What Jen has learned over 15 years of supporting women in crisis pregnancy

Jennifer Gurry has been working with women who have found themselves in crisis with an unexpected pregnancy for 15 years.

It’s the 15th anniversary of Diamond Women this month, and Jennifer tells Eternity that one thing has stayed the same across all the women who seek her help, no matter how old she is or from what background she comes from.

“She just needs a friend,” she says.

She needs a wing-woman.

“She needs a wing-woman. Most of the women that come to us don’t have girlfriends. They don’t have a tribe in their corner, getting ready to throw them a baby shower. They don’t have people they can talk to about how they’re going to manage or what they should do next.”

Since 2006, when Jennifer started Diamond Women – a NSW not-for-profit that aims to support women facing unexpected pregnancy – she has only seen demand for the service grow.

During 2020, at the height of the COVID-19 pandemic, demand was higher than ever. Jennifer says that 86 per cent of women who seek support from Diamond Women have experienced or are escaping domestic violence.

She wants to know that if she chooses motherhood, she doesn’t have to do that on her own.

A survey from the Australian Institute of Criminology in 2020 found COVID-19 is contributing to a worsening domestic violence problem in Australia, with 8.2 per cent of women who lived with a partner had experienced physical violence in the preceding three months. Two-thirds of those women reported it was the first occasion they had experienced violence at the hands of that partner, or that the frequency or severity of the violence had increased during the pandemic.

Jennifer Gurry (middle) with her Diamond Women team.

Diamond Support has supported many, many women who felt pressured by their partners to have an abortion.

Other women approach the service because they, too, have no where else to go. Refugees and asylum seekers, those who have experienced an arranged marriage, and migrant women – all these women have very few supports, says Jennifer.

“They come to us, pregnant and emotionally vulnerable, and they want to know there’s going to be someone there for them, someone who can help them navigate the journey.”

That could be anything from advice on how to make hospital appointments for ultrasounds and tests, to emergency housing options to pointing in the right direction for government assistance for new parents.

“She wants to know that if she chooses motherhood, she doesn’t have to do that on her own. She wants to know what it could look like if she did carry her baby to term. And she wants to be told that if she did choose a termination, what’s involved in that procedure. What are the facts – in a non-emotive, non-political environment, not being bullied or harassed or dismissed,” says Jennifer.

Jennifer has also seen significantly more women seek help from Diamond Women after having an abortion.

“They’re coming to us for counselling because they didn’t expect the level of grief they have experienced. We’re seeing women come to us from 2 days after a termination to 35 years after a termination. There is deep grief, shame and sadness. Genuine sadness.”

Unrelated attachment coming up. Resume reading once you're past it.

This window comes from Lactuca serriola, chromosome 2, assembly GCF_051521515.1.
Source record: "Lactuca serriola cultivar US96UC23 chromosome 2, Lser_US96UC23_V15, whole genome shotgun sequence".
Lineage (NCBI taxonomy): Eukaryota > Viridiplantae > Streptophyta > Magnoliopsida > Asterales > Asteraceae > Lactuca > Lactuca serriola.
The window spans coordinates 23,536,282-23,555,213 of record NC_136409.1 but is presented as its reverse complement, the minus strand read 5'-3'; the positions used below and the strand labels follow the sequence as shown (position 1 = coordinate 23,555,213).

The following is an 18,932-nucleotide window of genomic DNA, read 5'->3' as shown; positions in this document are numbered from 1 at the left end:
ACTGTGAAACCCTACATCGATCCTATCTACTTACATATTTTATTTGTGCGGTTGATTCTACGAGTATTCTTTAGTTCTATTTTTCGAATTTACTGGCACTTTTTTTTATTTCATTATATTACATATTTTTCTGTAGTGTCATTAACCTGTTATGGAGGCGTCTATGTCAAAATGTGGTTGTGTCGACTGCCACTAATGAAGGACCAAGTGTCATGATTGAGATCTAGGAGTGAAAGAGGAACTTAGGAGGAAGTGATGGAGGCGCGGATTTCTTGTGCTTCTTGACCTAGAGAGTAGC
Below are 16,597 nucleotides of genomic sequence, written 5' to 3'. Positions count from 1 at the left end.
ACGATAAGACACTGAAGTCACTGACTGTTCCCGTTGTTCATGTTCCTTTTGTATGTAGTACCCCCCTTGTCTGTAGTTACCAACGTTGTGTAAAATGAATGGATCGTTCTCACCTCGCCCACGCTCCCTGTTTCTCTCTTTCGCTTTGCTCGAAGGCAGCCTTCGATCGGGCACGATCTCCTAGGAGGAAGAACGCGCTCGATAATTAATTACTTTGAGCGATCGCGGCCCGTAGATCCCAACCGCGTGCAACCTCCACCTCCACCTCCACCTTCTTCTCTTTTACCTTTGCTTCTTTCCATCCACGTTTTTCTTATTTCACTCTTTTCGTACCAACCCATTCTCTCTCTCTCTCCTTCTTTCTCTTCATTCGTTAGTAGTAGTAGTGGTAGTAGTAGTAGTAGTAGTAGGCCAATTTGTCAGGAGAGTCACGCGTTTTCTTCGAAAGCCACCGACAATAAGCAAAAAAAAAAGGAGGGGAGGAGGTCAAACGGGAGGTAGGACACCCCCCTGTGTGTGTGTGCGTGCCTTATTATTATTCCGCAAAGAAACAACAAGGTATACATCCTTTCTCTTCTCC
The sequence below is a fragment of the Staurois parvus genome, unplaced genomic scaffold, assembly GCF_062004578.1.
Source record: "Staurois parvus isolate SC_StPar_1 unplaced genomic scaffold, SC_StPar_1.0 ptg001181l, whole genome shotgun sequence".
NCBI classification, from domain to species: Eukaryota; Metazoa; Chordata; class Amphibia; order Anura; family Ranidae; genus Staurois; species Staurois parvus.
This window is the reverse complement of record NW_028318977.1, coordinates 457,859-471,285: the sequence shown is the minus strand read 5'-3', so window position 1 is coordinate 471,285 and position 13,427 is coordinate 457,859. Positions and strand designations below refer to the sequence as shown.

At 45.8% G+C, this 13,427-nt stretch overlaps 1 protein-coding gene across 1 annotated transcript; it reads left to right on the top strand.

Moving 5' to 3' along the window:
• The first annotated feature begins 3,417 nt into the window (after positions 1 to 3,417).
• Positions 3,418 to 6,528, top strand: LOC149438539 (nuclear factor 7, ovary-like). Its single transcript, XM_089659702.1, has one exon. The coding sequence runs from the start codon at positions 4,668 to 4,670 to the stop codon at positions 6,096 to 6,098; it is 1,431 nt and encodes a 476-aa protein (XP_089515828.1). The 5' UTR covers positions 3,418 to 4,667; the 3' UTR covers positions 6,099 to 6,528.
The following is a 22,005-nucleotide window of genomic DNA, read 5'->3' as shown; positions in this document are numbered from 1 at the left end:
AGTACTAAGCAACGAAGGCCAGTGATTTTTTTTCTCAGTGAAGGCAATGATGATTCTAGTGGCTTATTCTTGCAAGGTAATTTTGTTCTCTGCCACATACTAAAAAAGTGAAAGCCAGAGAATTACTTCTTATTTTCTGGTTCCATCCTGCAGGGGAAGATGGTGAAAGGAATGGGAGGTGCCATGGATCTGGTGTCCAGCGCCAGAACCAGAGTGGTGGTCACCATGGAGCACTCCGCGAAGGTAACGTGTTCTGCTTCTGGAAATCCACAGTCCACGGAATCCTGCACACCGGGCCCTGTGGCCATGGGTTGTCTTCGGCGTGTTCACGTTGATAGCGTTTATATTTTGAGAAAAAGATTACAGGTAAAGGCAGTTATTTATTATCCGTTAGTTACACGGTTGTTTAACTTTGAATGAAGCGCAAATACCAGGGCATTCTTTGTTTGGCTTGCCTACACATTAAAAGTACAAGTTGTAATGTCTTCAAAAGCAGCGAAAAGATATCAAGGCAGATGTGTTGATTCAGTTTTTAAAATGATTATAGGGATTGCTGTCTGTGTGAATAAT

We want women to know that it doesn’t matter where they come from, what their relationship status is, or what their plans are – we can support them. They have someone to talk to.

Jennifer’s aim is to be there for as many women as possible, and to remove barriers for them to seek help – regardless of what their experience has been.

“We try and remove all obstacles for women to seek help. We have a team that can speak seven different languages, so language is not a barrier. We offer our services completely free of charge, so finances are not a barrier. We’ve set ourselves up with hubs across New South Wales, in an effort to be more accessible.

“We want women to know that it doesn’t matter where they come from, what their relationship status is, or what their plans are – we can support them. They have someone to talk to.”

Demand for Diamond Women’s services is rising by at least 30 per cent every year, says Jennifer. There are so many women reaching out for help that it’s sometimes hard to meet all the need.

Jennifer’s vision for the next 15 years of Diamond Women is big. She says she wants to “step out in faith”, as a Christian woman wanting to make a big difference in the lives of the women she is serving.

“I’d love to roll out our mum-to-mum mentoring and training nationally,” she says. “I think it’s so valuable, training women in the community to support other women on their motherhood journey.”

The Mum2Mum program aims to empower new mothers who have faced an unplanned pregnancy, by connecting them with other, like-minded mothers and mentors and offering life skills on self-care, parenting, managing finances, health and nutrition and planning for future employment and relationships.

When Eternity last spoke to Jennifer, she said churches were beginning to see services like Diamond Women as a way of putting “love into action” and supporting women who are facing unexpected pregnancies. Her prayer was to see more churches rally around their local pregnancy support centre, rather than protesting outside abortion clinics.

Two years on from that interview, Jennifer says interest from churches continues to grow.

“Church leaders are starting to realise that we can be a resource for them. When they come across women with unplanned pregnancies in their community, we can work alongside them to ensure that woman has everything she needs.”

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